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Recfishwest teams up with the Bureau of Meteorology for a dangerous-conditions rock-fishing alerts initiative

Jacob Morgan-de LaineAlbany Advertiser
Salmon Holes Albany.
Laurie Benson Albany Advertiser
Camera IconSalmon Holes Albany. Laurie Benson Albany Advertiser Credit: Laurie Benson/Albany Advertiser

A new initiative between the Bureau of Meteorology and Recfishwest will help anglers make informed decisions and reconsider fishing in hazardous conditions.

Rocky coastline and unpredictable conditions make rock fishing on the south coast hazardous, with Salmon Holes a notorious trouble spot near Albany.

The initiative has been developed by Recfishwest and the BOM with input from south coast fishing experts.

BOM alerts to be sent to Recfishwest will include details about the timing, duration and locations of the forecast dangerous swell conditions.

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Rocky coastline and unpredictable conditions make rock fishing on the south coast hazardous, with Salmon Holes a notorious trouble spot near Albany.
Camera IconRocky coastline and unpredictable conditions make rock fishing on the south coast hazardous, with Salmon Holes a notorious trouble spot near Albany. Credit: Laurie Benson/Albany Advertiser

These will then be broadcast through Recfishwest’s social media channels.

Orange alerts will be used for hazardous conditions and red for extremely hazardous.

The initiative will be implemented from March to June 1 and then from October 1-June 1, 2024.

Recfishwest chief executive Dr Andrew Rowland said fishing from rock platforms in big swells was inherently risky.

“Inexperienced fishers should keep the sand between their toes and fish from the beach,” he said.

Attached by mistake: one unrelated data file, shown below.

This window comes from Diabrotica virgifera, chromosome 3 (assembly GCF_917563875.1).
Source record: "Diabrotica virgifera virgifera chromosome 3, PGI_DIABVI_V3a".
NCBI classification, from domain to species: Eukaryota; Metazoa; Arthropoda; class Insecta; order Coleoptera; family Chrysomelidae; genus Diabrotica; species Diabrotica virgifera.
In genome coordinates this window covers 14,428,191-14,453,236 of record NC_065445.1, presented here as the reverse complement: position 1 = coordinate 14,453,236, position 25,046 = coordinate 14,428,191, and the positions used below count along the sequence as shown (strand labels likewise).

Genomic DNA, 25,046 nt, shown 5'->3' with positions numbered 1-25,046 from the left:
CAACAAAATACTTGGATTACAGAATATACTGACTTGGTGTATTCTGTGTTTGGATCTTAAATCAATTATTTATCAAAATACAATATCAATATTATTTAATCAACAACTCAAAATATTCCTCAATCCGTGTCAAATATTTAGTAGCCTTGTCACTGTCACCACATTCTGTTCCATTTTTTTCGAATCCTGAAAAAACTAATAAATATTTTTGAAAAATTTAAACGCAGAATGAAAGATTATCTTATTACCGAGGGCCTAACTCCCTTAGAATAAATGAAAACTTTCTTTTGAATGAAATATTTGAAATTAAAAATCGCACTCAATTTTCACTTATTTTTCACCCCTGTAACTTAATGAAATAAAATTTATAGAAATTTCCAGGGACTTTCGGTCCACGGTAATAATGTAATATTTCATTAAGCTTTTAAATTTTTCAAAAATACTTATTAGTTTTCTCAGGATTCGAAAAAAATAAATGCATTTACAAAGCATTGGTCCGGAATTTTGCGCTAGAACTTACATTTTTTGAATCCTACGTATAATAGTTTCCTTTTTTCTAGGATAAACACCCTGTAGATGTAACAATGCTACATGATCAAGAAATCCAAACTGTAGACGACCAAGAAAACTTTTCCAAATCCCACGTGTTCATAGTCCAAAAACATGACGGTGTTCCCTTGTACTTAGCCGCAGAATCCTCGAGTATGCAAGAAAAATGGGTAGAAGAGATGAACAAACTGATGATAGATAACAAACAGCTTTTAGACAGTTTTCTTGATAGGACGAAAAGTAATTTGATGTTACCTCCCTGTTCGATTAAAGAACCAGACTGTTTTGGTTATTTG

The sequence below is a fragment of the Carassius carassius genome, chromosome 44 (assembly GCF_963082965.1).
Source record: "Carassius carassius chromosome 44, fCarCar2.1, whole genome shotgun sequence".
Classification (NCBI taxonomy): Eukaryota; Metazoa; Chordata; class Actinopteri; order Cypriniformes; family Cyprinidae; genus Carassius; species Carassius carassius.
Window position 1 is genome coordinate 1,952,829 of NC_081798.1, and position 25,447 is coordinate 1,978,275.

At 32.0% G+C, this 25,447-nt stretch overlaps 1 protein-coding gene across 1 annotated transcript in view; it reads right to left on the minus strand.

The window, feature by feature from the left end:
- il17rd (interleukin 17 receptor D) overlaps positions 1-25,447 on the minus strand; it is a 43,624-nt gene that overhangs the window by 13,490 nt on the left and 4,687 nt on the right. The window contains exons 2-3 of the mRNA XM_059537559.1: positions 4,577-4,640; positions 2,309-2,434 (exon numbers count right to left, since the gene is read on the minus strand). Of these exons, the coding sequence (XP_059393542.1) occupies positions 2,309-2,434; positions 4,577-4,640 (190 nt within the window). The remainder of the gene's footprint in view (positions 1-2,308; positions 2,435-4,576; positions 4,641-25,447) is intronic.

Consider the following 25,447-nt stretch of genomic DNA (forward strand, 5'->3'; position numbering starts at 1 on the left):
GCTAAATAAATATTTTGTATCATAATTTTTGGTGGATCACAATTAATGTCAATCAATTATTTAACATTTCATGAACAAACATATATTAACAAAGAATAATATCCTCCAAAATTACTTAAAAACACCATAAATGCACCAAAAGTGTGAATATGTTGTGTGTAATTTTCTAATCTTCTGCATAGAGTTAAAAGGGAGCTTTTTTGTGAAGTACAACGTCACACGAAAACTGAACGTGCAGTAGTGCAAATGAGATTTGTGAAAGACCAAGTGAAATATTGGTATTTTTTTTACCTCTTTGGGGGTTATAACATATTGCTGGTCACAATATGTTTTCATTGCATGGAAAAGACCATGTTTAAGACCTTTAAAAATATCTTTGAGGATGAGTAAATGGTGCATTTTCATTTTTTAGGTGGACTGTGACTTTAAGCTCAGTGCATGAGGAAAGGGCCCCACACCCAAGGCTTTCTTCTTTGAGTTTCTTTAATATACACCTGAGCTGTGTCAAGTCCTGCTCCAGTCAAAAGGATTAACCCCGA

“Even experienced rock fishers can get caught out if they are unaware of big swells.

“We want everyone to come home safe from a day’s fishing and it’s really important to be aware of the conditions before deciding whether to go out and fish.

A large school of salmon off a beach in Bremer Bay.
Camera IconA large school of salmon off a beach in Bremer Bay. Credit: Scott Coghlan

“These alerts will help fishers make better-informed decisions.

“It’s great to be working with the Bureau of Meteorology in this way to provide what has already proven to be a valuable service when trialled last year.

BOM WA manager James Ashley said the bureau was pleased to be able to collaborate with Recfishwest.

“Pairing up our expertise with Recfishwest’s reach with the fishing community could potentially save fishers’ lives through these alerts,” he said.

“We appreciate fishing is enjoyed by hundreds of thousands of West Australians every year and we want to do what we can to ensure they can enjoy it safely.”

This latest initiative follows a pilot program which ran last autumn.

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